Throw provides Lastings memory

Throw provides Lastings memory

NEW YORK -- One day, they'll look back and still talk about "the throw."

On a night in which two of the best pitchers in the Major Leagues, Pedro Martinez and Brandon Webb, were battling each other on the mound, the most impressive strike at Shea Stadium came from Milledge to David Wright.

Martinez, who leads the Majors in strikeouts, and Webb, ranked first in the National League in ERA, were in a classic duel, and it was clear one run might prove the difference.

And, in fact, it did, with Endy Chavez's walk-off single in the 13th inning off Diamondbacks reliever Jason Grimsley to give the Mets a 1-0 victory.

In the sixth, Craig Counsell hit a leadoff single off Martinez. Martinez forced Eric Byrnes into a flyout for the first out of the inning.

Then, "it" happened.

Chad Tracy, swinging on the first pitch, singled through the right side of the infield. Counsell, who was running on the pitch, turned the corner at second and appeared to be on a clean path to third. As the ball rolled towards Milledge, the Mets phenom prospect calmly approached it, swept his glove along the ground and came up firing.

As the ball sailed through the air on a perfect line to David Wright, memories of Darryl Strawberry came to mind. Counsell, running hard into third, slid to the ground but had no chance.

Wright easily caught the perfect strike and tagged Counsell for the second out of the inning. Counsell, clearly stunned by the play, could only shake his head and glance back towards Milledge as he returned to the dugout. Martinez induced Luis Gonzalez into a flyout on the next pitch to end the inning.

"It was a bullet," said Wright. "It definitely changed the momentum for them."

As the Mets returned to their dugout, the 37,735 in attendance at Shea Stadium let out a thunderous ovation, similar to the previous night, when Milledge got his first career hit as a Major Leaguer.

Martinez and the rest of the Mets waited in appreciation as well, with the ace right-hander first in line.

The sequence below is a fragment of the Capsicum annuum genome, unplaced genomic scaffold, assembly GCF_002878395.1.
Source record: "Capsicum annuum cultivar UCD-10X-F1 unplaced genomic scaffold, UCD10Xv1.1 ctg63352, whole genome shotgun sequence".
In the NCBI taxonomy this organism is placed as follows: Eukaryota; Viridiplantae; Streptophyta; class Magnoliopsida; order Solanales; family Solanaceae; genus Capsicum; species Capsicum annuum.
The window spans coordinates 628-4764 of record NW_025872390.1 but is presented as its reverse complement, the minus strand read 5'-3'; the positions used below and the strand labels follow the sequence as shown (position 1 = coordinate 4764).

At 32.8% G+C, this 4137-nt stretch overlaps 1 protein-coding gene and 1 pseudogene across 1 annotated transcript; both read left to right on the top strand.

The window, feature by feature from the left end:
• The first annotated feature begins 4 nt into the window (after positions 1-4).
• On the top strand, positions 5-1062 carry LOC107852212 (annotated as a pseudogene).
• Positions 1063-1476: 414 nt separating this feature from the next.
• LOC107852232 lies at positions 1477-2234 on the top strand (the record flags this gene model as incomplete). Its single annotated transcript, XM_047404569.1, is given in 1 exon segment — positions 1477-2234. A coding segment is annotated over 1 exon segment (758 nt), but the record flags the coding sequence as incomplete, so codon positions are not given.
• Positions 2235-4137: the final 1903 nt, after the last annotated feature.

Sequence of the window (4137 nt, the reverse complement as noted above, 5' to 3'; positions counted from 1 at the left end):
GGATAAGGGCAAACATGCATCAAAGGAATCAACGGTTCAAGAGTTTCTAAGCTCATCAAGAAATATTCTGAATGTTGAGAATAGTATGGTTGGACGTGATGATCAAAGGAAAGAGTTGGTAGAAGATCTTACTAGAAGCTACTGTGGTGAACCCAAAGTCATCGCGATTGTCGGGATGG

"That was touching," said Tony Milledge, his father, who was seated in the front row next to the Mets dugout with Linda, Lastings' mother, and Anthony, his older brother. "When he played in the Little League World Series, there was something like 30,000 people there, but this crowd was amazing. This is completely another world."

If youth had topped experience in the sixth, the opposite had been true in the second inning. With two outs, Martinez forced Johnny Estrada into a lazy line drive to Milledge in right. Surprisingly, and inexplicably, the ball glanced off the glove of the top prospect drafted 12th overall in the 2003 First-Year Player Draft. Estrada was safe at first and Martinez then gave up a single to Orlando Hudson. And the boo-birds came out at Shea.

"Hey, he was officially a New Yorker now that he had some boos," said Randolph. "He just missed it, but the kid competes and he came back later to make a great throw."

The elder Martinez helped out the kid as well. The 14-year-veteran shook off the mistake and got Webb -- with the assistance of a diving Jose Valentin -- to ground out to end the inning.

And, fittingly, Milledge was the first one to pat Martinez on the back when he returned to the dugout.

"It was nice to know [Martinez] was behind me," said Milledge. "And, later on, it was good to see the New York fans were too."

Chris Girandola is an associate reporter for This story was not subject to the approval of Major League Baseball or its clubs.